NRLN Update On New General Motors
Cutbacks of
Retiree Health Benefits

        Never let it be said that NRLN is behind the learning curve when it comes to detecting corporate fast shuffles involving retirees. Just a short while ago, NRLN reported that, in a surprise move, General Motors had solicited its retirees to urge Congress to immediately enact legislation that would provide greater access to cheap generic drugs and add a prescription drug benefit to Medicare. (See “NRLN Speaks Out On Legislation To Authorize Greater Access To Generic Drugs And A Medicare Prescription Drug Benefit” at this website).

         NRLN suspected that lurking behind GM’s sudden enthusiasm for retiree-friendly drug legislation was a two-fold “hidden agenda”; first, to herd all of its retirees into a generic drug concentration camp which would enable GM to walk away from its costlier regular prescription drug commitments; second, to dump all of its Medicare-eligible retiree drug costs on Medicare (and the taxpayers) even if that would mean replacement of superior GM drug coverage by inferior Medicare coverage. Bear in mind that the primary purpose of adding a prescription drug benefit to Medicare is to provide such coverage to those who lack it rather than to eliminate coverage for those who already have it.

        It appears that NRLN’s suspicions of GM’s motives were on target. Hardly was the ink dry on GM’s letters urging retirees to pressure Congress for new drug legislation, when GM’s Vice President for Global Human Resources, one Kathleen S. Barclay, wrote all of the same GM retirees to inform them that they would have to pay a new monthly increase in the contributions they must make to preserve their retiree health benefits coverage under the GM plan. These increases will range from $9 to $51 monthly. 

        Furthermore, the same retirees were informed that changes were being made to the retirees’ prescription drug program to “encourage” the use of generic drugs. These changes include a new prescription drug co-payment of $35 if non-generic medicine is purchased retail, a $50 co-payment for home delivery of a 3-month supply of non-generic drugs, and, in both instances, retiree responsibility for paying the difference in cost between the generic and non-generic version of the drug in addition to these new co-payments.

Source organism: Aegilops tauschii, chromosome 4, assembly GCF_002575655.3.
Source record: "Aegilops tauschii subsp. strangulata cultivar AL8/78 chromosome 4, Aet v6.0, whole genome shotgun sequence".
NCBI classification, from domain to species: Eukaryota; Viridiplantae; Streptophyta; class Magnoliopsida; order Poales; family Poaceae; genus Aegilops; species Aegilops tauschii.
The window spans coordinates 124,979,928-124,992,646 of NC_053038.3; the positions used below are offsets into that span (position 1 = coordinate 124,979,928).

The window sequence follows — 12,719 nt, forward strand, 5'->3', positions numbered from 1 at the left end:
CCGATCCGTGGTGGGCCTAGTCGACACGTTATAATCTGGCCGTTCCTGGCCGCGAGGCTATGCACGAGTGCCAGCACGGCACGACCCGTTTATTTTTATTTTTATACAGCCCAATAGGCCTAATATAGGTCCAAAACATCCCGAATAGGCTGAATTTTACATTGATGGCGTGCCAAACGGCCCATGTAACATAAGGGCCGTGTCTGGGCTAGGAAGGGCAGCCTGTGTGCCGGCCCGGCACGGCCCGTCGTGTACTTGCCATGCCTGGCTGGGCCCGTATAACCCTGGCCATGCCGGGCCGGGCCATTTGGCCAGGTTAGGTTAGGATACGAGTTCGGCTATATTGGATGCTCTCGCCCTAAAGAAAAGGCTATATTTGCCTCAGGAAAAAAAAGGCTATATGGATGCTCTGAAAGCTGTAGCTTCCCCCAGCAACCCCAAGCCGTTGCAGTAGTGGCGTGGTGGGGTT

Together with similar increases in co-payments and drugs for retirees enrolled in HMOs, and new monthly charges for retiree vision care benefits, it is estimated that GM’s retirees have been zapped with close to a 40% increase in out-of-pocket costs they must absorb in order to receive GM health insurance benefits in 2003. Moreover, there is no guarantee that additional charges will not be imposed for 2004. Down the road, it is possible that GM may decide to make its retirees responsible for financing virtually all of their health insurance benefits while GM stays on as a figurehead sponsor of these benefits.

 In defense of transferring more and more of its health insurance costs to its retirees, GM claims that “business and economic conditions are such that virtually all employers are sharing more of these [health insurance] costs with their employees and retirees” and that GM operates in an “extremely competitive industry”. But why should retirees – many of whom are saddled with serious illnesses and are living on fixed incomes without receiving any cost-of-living pension increases from GM – be forced to bail out GM because in the past the company made health benefit commitments to retirees without anticipating the recent rise in health costs. It was perfectly feasible for GM to specify the limits of its retiree health insurance promises before their employees retired and if they failed to do so they only have themselves to blame. 

Under existing federal law GM could not reduce or eliminate the pensions they already have provided to retirees even if after they awarded the pensions GM became unprofitable or was confronted with an “extremely competitive industry”. Why should it be any different for retiree health benefits, which no one forced GM to provide in the first place? 

In the final analysis, it is only because federal law does not safeguard retiree health benefits the same way it does pensions that GM, a profitable company, is able to get away with this latest assault on retiree health. NRLN urges GM retirees and all retirees to contact their Congressional representatives and their challengers ASAP and let them know that their vote in the November elections depends on whether the candidate supports the early enactment of HR1322 or S2904, the Emergency Retiree Health Benefits Protection Act. That bill would preclude companies like GM from decreasing or canceling retiree health insurance benefits after an employee retires and would protect such health benefits the same as pensions. 

        If retirees fail to unite and act now, the corporate onslaught on their health benefits will continue without letup. Write NRLN at P.O. Box 18757, Washington, D.C., 20036-8757, Washington, D.C. 20036-9998, call 202-659-0620. For further information or assistance on how you can help NRLN in its campaign to protect retiree health benefits.